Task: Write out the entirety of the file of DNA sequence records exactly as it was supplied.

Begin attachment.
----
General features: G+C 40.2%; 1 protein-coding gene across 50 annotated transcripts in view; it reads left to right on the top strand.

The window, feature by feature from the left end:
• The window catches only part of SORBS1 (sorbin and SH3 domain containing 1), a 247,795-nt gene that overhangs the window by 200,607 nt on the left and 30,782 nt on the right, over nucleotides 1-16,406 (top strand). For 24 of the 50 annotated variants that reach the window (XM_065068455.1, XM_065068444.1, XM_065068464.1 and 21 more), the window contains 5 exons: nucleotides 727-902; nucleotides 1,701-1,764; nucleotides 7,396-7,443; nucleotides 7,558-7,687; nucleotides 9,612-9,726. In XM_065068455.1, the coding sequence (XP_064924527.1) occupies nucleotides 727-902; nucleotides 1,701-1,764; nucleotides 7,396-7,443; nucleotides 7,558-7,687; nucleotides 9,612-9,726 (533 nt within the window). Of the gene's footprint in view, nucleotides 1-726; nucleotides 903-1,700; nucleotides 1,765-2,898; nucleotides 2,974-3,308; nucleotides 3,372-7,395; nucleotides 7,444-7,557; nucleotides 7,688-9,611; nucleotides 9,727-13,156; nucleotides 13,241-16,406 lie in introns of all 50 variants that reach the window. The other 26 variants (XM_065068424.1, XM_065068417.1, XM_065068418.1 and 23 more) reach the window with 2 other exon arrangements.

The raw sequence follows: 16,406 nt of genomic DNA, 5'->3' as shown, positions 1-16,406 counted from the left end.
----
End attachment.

General features: G+C 40.2%; 1 protein-coding gene across 50 annotated transcripts in view; it reads left to right on the top strand.

The window, feature by feature from the left end:
• The window catches only part of SORBS1 (sorbin and SH3 domain containing 1), a 247,795-nt gene that overhangs the window by 200,607 nt on the left and 30,782 nt on the right, over nucleotides 1-16,406 (top strand). For 24 of the 50 annotated variants that reach the window (XM_065068455.1, XM_065068444.1, XM_065068464.1 and 21 more), the window contains 5 exons: nucleotides 727-902; nucleotides 1,701-1,764; nucleotides 7,396-7,443; nucleotides 7,558-7,687; nucleotides 9,612-9,726. In XM_065068455.1, the coding sequence (XP_064924527.1) occupies nucleotides 727-902; nucleotides 1,701-1,764; nucleotides 7,396-7,443; nucleotides 7,558-7,687; nucleotides 9,612-9,726 (533 nt within the window). Of the gene's footprint in view, nucleotides 1-726; nucleotides 903-1,700; nucleotides 1,765-2,898; nucleotides 2,974-3,308; nucleotides 3,372-7,395; nucleotides 7,444-7,557; nucleotides 7,688-9,611; nucleotides 9,727-13,156; nucleotides 13,241-16,406 lie in introns of all 50 variants that reach the window. The other 26 variants (XM_065068424.1, XM_065068417.1, XM_065068418.1 and 23 more) reach the window with 2 other exon arrangements.

The raw sequence follows: 16,406 nt of genomic DNA, 5'->3' as shown, positions 1-16,406 counted from the left end.